Ah, Weight Watchers.
Your ex-finance director said your customers were as likely to succeed as they were to win the lottery. One of your original spokeswomen, Bernice Weston, said "When it comes to food, fat people are basically very stupid." And in 2013, consumers spent $5 billion on your products in an attempt to lose weight.
And for your 2014 U.S. marketing efforts, you've come up with a new campaign that -- without a hint of irony -- shames women for eating, and encourages them to adopt a healthier lifestyle by buying the range of processed, chemically formed patties you call "food."
This excellent piece at The Frisky highlights what may be, for me, one of the most irritating, cynical marketing ploys yours truly has ever encountered -- but as it turns out, the whole campaign is built upon smoke and mirrors, in a whole number of ways.
Click here to watch the video -- where you'll find twee ukelele music (we're good people). Cue exposed brickwork (vulnerability); director's chairs (you're in control); cue 'real women' and wholesome blackboard writing (because it's about learning, right?)
Then -- because Weight Watchers realized they'd made an important discovery about women (namely: they enjoy food) -- cue PR stunt publicity campaign in Times Square. Cue vox pops from 'real women' with well-placed product references. Cue happy women, looking pleased whilst holding an empty plate even though it hasn't, and isn't about to, held any food of any description.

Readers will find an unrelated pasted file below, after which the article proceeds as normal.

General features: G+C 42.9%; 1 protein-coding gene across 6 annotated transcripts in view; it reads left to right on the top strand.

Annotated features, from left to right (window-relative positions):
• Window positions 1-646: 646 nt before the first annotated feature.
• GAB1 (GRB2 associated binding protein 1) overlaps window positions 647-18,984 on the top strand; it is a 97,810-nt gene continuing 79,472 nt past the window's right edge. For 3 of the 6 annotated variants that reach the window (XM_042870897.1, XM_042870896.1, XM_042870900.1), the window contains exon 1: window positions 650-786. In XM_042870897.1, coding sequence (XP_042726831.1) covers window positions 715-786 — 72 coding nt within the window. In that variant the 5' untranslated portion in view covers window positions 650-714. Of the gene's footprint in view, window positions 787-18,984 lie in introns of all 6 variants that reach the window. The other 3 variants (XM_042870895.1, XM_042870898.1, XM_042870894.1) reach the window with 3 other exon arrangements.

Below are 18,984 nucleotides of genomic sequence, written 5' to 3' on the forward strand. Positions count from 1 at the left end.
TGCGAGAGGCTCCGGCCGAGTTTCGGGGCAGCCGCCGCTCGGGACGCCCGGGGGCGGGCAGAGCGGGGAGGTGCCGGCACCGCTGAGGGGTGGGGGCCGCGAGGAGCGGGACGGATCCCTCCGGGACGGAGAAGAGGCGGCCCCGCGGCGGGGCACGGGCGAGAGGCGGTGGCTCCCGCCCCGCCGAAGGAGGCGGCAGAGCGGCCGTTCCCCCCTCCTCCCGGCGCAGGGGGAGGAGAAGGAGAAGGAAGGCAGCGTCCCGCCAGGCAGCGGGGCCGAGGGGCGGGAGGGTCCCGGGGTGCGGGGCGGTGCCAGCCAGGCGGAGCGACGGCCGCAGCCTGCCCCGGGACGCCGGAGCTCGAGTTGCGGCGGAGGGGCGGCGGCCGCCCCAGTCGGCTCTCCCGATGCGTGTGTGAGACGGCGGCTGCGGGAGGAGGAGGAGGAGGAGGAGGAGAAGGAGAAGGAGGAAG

Yep, that's right ladies -- not eating is empowering.
Enjoying sweets, chocolate and takeout, on the other hand, makes you a wildebeest. Get in the booth and confess your sins to be immediately absolved of anything -- from the occasional extra cookie, to a full-scale eating disorder, the WW Confession Booth offers a one-stop stop for all your therapy needs.
Always intrigued by a quick fix, I decided to visit their website -- where, it turns out, there are no ingredient lists -- which is odd, given it's a product for the health-conscious consumer, you'd think 'what's in it' would be a pretty big question. Right?
The campaign page, though, is where things get really interesting. I'm a Twitter addict, so my first click was to the #cleanyourslate hashtag, to see who was talking about it. This user, in particular, popped up on the Weight Watchers' site feed -- and with good reason. She's hella enthusiastic, and appears to have posted a whole number of tweets on the subject -- many of which appear in threes, all at the same time:
If that isn't a bot -- or at least, a pre-programmed series of tweets from someone who doesn't appear -- or rather, admit -- to being affiliated with Weight Watchers -- I will eat my hat.
Here's another example:
Spot the identical middle tweet. Coincidence? I think not.
Then, I clicked the link -- the "ptab.it" link, that redirected right on back to Weight Watchers' website, where I could purchase the item in question. Ptab.it, though, is a link I hadn't seen previously -- so I tried to visit the root site there, to see what redirect program they were using.
That took me to a 404 on Punchtab, a digital marketing business who -- and I quote -- "deliver consistent personalized experiences across any channel -- digital, CRM, social, direct marketing, mobile and in-store."